How the South Won the Civil War: Oligarchy, Democracy, and the Continuing Fight for the Soul of America
While the North prevailed in the Civil War, ending slavery and giving the country a "new birth of freedom," Heather Cox Richardson argues that democracy's blood-soaked victory was ephemeral. The system, which had sustained the defeated South, moved westward and there established a foothold. How the South Won the Civil War traces the story of the American paradox, the competing claims of equality and subordination woven into the nation's fabric and identity. Richardson seizes upon the soul of the country and its ongoing struggle to provide equal opportunity to all. Debunking the myth that the Civil War released the nation from the grip of oligarchy, expunging the sins of the Founding, it reveals how and why the Old South not only survived in the West, but thrived.
Heather Cox Richardson
“The West and the South become a political block and begin to push back against the East, not only in issues of finance, which other historians had identified before but also with issues of race and economic development. It was my contention in that book that one of the ways we got the Progressive Era was because once again, the people in the West and the South had managed to reinstate the concept of subordination for non-white peoples and for women in order to then be able to say that they could use the government to promote equality of opportunity for white men.”
“It’s 1977 that you get Star Wars, and the image of Luke Skywalker taking on the Empire. Of course, Reagan really hits his stride in 1978 and is elected in 1980 based on that incredibly powerful mythological narrative that hearkens not only back to Star Wars but also back to the Bible and to every little guy overcoming the big guy story that you can think of. But the Democrats meanwhile dropped their narrative really all together in the early 70s. Not only by jumping on the idea of coalitions but by the rewriting of the rules of the Democratic National Convention and National Committee in 1972...because they began themselves to focus on less on a narrative than on coalitions.”
“As the policies that are being enacted by the people in charge increasingly create an underclass— and I don’t just mean an economic underclass, I mean increasingly don’t answer the needs of a growing number of people— more and more start to talk to each other. They start to say ‘Hey, did you see this, I wasn’t so keen on that,’ and gradually they start to find a common voice. That common voice is eventually going to get people out protesting, and with luck, it’s going to kick up people who can articulate what’s at fault, and when they do that, that helps to create a movement.”
“A lot of societies have believed over the centuries that the way you move a society forward is to have a few well-connected, wealthy guys run everything because they can make it much more efficient...They end up not innovating. In order to really make people innovate, you want to put the resources of the government, make them available at the bottom and make education available to people at the bottom because they innovate, because through democracy they’ll make mistakes, but eventually they’ll come out the right way.”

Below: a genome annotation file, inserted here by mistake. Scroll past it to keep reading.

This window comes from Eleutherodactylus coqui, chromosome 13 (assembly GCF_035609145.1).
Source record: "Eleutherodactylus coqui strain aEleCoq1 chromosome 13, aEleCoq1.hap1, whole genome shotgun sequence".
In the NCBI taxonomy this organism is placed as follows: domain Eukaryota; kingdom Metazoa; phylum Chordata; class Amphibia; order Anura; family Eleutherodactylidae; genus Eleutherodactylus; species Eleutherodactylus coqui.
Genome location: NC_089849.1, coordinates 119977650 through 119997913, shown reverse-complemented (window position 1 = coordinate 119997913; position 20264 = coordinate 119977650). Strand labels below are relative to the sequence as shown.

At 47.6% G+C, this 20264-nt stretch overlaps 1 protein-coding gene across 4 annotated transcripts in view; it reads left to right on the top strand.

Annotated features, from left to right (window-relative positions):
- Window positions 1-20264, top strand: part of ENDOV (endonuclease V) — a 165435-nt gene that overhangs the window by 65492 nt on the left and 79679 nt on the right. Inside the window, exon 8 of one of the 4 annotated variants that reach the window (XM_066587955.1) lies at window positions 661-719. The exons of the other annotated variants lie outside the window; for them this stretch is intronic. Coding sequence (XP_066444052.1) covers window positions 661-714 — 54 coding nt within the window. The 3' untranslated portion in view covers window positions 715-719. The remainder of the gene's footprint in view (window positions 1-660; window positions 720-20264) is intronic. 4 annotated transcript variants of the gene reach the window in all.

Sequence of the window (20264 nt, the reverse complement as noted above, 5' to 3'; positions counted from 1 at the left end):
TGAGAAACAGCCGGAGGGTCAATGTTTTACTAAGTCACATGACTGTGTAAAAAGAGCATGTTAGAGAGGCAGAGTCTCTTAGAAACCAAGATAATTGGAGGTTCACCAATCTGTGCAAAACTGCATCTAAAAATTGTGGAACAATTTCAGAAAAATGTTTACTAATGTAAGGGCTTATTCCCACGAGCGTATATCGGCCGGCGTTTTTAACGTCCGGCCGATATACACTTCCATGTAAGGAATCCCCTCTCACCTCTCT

Heather Cox Richardson is Professor of History at Boston College and the author of numerous books about American history and politics. A graduate of Harvard University’s Program in the History of American Civilization, she is the author of The Greatest Nation of the Earth: Republican Economic Policies during the Civil War (Harvard University Press, 1997), The Death of Reconstruction: Race, Labor, and Politics in the Post-Civil War North, 1865-1901 (Harvard University Press, 2001), West from Appomattox: The Reconstruction of America after the Civil War (Yale University Press, 2007), Wounded Knee: Party Politics and the Road to an American Massacre (Basic Books, 2010), To Make Men Free: A History of the Republican Party (Basic Books, 2014), and, most recently, How the South Won the Civil War: Oligarchy, Democracy, and the Continuing Fight for the Soul of America (Oxford University Press, 2020). Richardson writes widely for popular publications and is the author of the daily newsletter about the history behind today’s headlines, Letters from an American (https://heathercoxrichardson.substack.com/).
The Washington History Seminar is co-chaired by Eric Arnesen (George Washington University and the National History Center) and Christian Ostermann (Woodrow Wilson Center) and is organized jointly by the National History Center of the American Historical Association and the Woodrow Wilson Center's History and Public Policy Program. It meets weekly during the academic year. The seminar thanks its anonymous individual donors and institutional partners (the George Washington University History Department and the Lepage Center for History in the Public Interest) for their continued support.
Heather Cox Richardson
History and Public Policy Program
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